Researchers using malaria-infected mosquitoes to unlock a cure for the disease

Researchers using malaria-infected mosquitoes to unlock a cure for the disease
Seattle medical researchers are taking an unusual approach to eradicating one of the world's deadliest diseases.

Scientists at Seattle Biomed are unleashing malaria-infected mosquitoes onto human volunteers in hopes of finding a vaccine for the disease.

After breeding their own mosquitoes in trays of stagnant water, researchers feed the insects blood infected with malaria. Those mosquitoes then bite volunteers who have been given a vaccine.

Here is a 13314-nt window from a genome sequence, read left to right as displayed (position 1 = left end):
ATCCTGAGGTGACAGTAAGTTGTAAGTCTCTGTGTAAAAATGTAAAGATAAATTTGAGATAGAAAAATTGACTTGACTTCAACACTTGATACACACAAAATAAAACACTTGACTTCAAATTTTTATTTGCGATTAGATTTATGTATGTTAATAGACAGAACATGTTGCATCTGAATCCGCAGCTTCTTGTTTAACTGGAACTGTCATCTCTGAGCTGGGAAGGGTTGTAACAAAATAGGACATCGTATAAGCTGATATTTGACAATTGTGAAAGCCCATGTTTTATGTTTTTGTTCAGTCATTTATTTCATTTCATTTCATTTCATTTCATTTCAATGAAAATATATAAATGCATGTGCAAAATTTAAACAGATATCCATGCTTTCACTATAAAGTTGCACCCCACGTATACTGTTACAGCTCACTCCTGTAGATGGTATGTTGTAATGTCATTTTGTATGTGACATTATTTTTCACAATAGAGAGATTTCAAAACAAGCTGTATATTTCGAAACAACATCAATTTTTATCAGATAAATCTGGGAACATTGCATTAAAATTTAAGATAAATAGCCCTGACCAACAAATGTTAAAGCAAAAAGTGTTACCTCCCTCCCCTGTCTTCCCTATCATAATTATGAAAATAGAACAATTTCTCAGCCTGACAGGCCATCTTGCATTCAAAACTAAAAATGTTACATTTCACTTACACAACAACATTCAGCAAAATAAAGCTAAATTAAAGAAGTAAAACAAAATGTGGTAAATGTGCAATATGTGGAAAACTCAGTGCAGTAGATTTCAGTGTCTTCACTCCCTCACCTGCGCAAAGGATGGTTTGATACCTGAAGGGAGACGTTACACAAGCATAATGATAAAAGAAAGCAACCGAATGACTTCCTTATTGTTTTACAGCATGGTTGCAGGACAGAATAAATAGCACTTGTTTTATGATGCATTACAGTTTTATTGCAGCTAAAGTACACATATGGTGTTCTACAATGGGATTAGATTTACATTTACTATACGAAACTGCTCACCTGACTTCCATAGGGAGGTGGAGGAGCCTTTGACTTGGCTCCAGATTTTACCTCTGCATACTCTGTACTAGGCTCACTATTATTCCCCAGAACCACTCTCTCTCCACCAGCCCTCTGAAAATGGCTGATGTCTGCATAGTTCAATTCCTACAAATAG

Mosquitoes transmit malaria through their salivary glands, and researches have discovered that they can remove those glands to create a vaccine.

Dr. Stefan Kappe is one on the scientists working on the project and said that while the new approach isn't exactly high tech, it might just be the key to stopping a disease that kills nearly one million people each year.

"It's a very powerful but also very simple way to see if your vaccine protects against malaria," he said.

The study, which is being funded in part by the Bill and Melinda Gates Foundation, used infected mosquitoes on six human volunteers last year.

The early results have been positive, and Kappe hopes to have the vaccine developed in just a year or two. While that's good news for those in danger of being infected by malaria, Kappe warns that that it could take 10-15 years before a final product is licensed and available to the public.